• avatar

    I agree with those who say the grill is too plain and it needs a bigger trunk.  Actually, I think the back end needs to be extended at least 6 inches.

    The biggest problem is that the car isn’t in the showroom yet.  None of the 2011 Chrysler models have hit the showrooms.   Dealers can’t sell what they don’t have.  

  • avatar
    Rod Panhard

    Now that Pontiac is dead, this thing might have a chance, but only if people buy on looks, and looks alone.

  • avatar

    I don’t see anything wrong with this picture.
    It looks evolved, refined, and… yes… classy in a somewhat vintage American Car way. Why the hate for the chrome?
    Considering time, money, and what they had to work with, it’s impressive. I can’t wait to see the interior.
    Even better: I wonder about what will replace it. I have no doubt it will be evolutionary.

  • avatar

    not bad but the headlights remind me too much of audi, maybe should have kept them slightly blocky and do those led’s serve any real purpose?

  • avatar
    Brian E

    It needs a hood ornament badly.

  • avatar

    I can’t place my finger on what exactly is missing….but somehow, it looks incomplete. Not bad, but I still prefer the older version.

  • avatar
    Gardiner Westbound

    If the quality reports confirm the 2011’s reliability and durability are acceptable I’ll look at a Chrysler 300. The front ends were falling out of the 2005s at six months.

  • avatar

    The original had a unique, bold and coherent design. This looks like a design pastiche, like a Chinese Audi knockoff. Not good.

  • avatar

    What they did is remove what made the car look dated, and by doing so, removed it’s distinguishing characteristics. Then they called it a day and left.

    Ever see the last years of the Studebaker Lark?

    There was no money to do anything except offer less of what it once had, hoping that the stripped look made it appear new.

    They should have been done three years ago. Day late and a dollar short.

  • avatar

    As a proud owner of a Studebaker Lark, I resent suggestions that the 300 looks too Lark-ish. If you go from a typical sedan of today to a Lark you will be delighted at the wonderful visibility front and rear. And I daresay this 50 year old car is even more reliable than the stuff Chrysler has been peddling. It’s pretty sad to think Chrysler is looking to Fiat to help improve quality.
    Black paint and shiny chrome are sleek, but the 300’s hard points are the same, so the car still has a too-high beltline and a squashed greenhouse. Put on 22 inch rims and it’s all Gangsta!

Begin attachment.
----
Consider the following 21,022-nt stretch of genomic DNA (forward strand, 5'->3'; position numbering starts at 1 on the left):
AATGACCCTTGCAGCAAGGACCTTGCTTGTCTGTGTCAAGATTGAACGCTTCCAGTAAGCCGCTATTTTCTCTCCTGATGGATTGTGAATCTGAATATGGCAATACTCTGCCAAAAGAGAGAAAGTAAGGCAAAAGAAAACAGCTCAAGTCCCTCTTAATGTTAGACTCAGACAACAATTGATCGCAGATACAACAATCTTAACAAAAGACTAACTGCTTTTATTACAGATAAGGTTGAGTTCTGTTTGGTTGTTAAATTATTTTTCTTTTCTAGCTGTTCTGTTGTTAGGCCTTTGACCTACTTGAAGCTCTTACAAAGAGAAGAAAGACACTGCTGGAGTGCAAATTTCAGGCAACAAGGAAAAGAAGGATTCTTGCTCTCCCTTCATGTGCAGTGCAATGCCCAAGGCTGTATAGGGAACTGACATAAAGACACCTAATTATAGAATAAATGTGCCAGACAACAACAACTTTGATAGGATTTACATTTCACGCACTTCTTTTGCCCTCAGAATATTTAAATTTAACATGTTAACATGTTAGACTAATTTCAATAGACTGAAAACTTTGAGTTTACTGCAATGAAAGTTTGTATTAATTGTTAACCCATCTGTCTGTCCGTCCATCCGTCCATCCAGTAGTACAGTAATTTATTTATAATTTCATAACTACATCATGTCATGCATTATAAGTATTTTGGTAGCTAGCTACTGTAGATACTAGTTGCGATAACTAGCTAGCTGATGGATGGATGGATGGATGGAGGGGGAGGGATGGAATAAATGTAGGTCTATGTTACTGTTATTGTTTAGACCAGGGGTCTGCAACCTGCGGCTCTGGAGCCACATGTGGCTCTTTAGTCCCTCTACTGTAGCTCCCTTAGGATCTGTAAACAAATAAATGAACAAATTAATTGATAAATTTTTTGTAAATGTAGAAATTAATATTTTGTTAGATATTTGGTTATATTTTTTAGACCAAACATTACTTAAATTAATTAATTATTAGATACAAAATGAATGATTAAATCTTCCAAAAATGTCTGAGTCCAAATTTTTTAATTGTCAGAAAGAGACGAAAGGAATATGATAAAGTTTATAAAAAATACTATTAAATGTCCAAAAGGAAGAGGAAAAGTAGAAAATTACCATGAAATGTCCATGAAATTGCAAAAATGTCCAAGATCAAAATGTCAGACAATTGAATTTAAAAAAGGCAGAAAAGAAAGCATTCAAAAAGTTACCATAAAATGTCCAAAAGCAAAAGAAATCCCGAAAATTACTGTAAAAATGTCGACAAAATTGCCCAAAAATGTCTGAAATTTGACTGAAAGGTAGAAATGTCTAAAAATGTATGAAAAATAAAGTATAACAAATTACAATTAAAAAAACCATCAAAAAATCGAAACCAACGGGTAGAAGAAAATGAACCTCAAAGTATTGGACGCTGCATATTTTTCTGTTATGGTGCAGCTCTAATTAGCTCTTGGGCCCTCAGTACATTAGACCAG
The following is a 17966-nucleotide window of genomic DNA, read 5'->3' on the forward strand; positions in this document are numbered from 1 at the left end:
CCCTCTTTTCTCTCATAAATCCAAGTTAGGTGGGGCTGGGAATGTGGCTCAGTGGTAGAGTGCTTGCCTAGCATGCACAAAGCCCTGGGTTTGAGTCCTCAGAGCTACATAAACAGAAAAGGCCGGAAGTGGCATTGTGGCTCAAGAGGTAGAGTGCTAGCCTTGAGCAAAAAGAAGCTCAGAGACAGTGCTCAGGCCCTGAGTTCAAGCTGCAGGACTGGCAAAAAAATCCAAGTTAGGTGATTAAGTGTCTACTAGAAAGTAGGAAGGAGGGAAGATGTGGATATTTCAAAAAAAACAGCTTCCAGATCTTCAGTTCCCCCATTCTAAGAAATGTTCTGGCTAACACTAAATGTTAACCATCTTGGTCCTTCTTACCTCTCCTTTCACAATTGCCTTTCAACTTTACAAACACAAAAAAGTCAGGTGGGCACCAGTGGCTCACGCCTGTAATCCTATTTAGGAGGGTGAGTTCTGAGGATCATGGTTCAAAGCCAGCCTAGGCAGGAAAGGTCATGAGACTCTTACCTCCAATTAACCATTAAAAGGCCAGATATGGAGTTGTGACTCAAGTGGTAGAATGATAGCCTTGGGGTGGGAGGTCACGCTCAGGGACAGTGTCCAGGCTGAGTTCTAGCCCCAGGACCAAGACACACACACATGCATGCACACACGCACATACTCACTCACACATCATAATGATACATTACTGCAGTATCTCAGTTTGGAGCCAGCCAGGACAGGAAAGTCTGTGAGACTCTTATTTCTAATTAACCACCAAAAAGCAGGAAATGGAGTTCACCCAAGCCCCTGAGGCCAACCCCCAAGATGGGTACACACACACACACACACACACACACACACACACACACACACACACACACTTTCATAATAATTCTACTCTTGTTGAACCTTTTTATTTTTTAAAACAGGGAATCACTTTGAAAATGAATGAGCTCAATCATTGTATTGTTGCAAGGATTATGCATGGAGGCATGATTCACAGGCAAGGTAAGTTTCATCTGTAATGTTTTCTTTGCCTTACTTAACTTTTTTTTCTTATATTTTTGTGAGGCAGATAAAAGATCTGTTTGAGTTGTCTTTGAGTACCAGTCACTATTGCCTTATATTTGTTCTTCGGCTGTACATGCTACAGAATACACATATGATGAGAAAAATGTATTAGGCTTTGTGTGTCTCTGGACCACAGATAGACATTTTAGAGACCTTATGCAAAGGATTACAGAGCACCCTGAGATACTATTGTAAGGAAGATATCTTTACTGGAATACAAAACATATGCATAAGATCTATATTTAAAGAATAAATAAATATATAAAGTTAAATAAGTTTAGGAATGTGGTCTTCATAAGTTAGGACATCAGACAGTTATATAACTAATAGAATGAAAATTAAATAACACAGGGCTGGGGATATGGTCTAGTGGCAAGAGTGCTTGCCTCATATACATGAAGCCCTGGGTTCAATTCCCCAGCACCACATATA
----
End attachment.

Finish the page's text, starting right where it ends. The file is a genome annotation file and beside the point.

• 0 avatar

      Funny how people keep bashing Chrysler. I didn’t seem to see any major problems with My 1999 Grand Cherokee, 2003 Ram, and 2008 Charger. Or my friend’s cars, two 300’s, three Chargers, 2 Magnums, and recently 4 Challengers. My car had a rattle from a cable in the dash. That’s it, in the almost 3 years I had it. I only traded it because I got the chance to get a hell of a deal on a 2010 Challenger R/T. If it is a “unreliable” as my Charger was, I’m going to be very happy.
      The high beltline and “squashed greenhouse” are two of the big selling points! For me, the greenhouse is the right size, the bigger ones just make a car really ugly, for no reason. Who cares about seeing more pavement when you look down?
      Anything over 20″ wheels just look stupid. I got 18″ ones on my Charger to avoid even the 20″ wheels that came on them. UGLY.

  • avatar

    It’s a good looking car.  It looks like it’s matured a bit compared to the outgoing model, but i also don’t care for the grille, and the tail lights make me think of Oldsmobiles from the 70’s/80,s

  • avatar

    It looks like a 2009 Hyundai Sonata, or a 1999 Camry, in other words nice, unispired, safe for middle class Americans to buy again and not look like gangstas.

  • avatar

    I for one am really getting tired of the “what’s wrong with this picture” tack that TTAC keeps taking.  So is this some sort of bully journalism that titillates its readers by disemboweling a weekly weakling before the readers’ eyes?
    Give me an article that makes the case that the Aveo really is a decent car, that Chrysler is digging its way out of hole… or really anything creative for that matter.  And if this isn’t clear enough: be positive, be factual and curb your lack of enthusiasm.

  • avatar

    I really don’t know what to think…I like the front end, but it reminds me too much of an Audi (also: Chrome mirrors?). I think it should have gotten a more “American” face because that would be more in line with what the 300 stands for. But don’t get me wrong, it’s still a good looking front end.
    The side view however is very American, which I also like. Unfortunately it’s not a perfect fit for the Audi like front end. But still not bad
    The trunk however looks somewhat Hyundai-esque with its unnecessary dent. They should have sticked to the clean design language of the rest of the car. Even though this is just a minor point, it almost ruins the car for me…
    Overall I preferred the predecessor in terms of general shape. This 300 however looks more classy and up-scale. But I guess I’d rather get an Audi…

  • avatar

    This is an excellent update. It brings a touch of class to a very distinctive design. Along with the new Charger, Durango, Grand Cherokee and Ram, it shows that Chrysler’s styling, at least, is still among the best. In many respects, this car has more “mojo” and better displays its American heritage in a good way than any Cadillac or Lincoln.

  • avatar

    Typically, recent Chrysler products don’t photograph as well as they look in the flesh, but this redesign looks like a winner to me. It offers a nice upgrade for the faithful, who’ve been waiting a long time for a new flagship, and a more refined appearance to appeal to a broader clientele worldwide.  I predict this will be a hit, maybe not out of the park, but a good three bagger. And please, please give us North Americans a wagon (estate) version!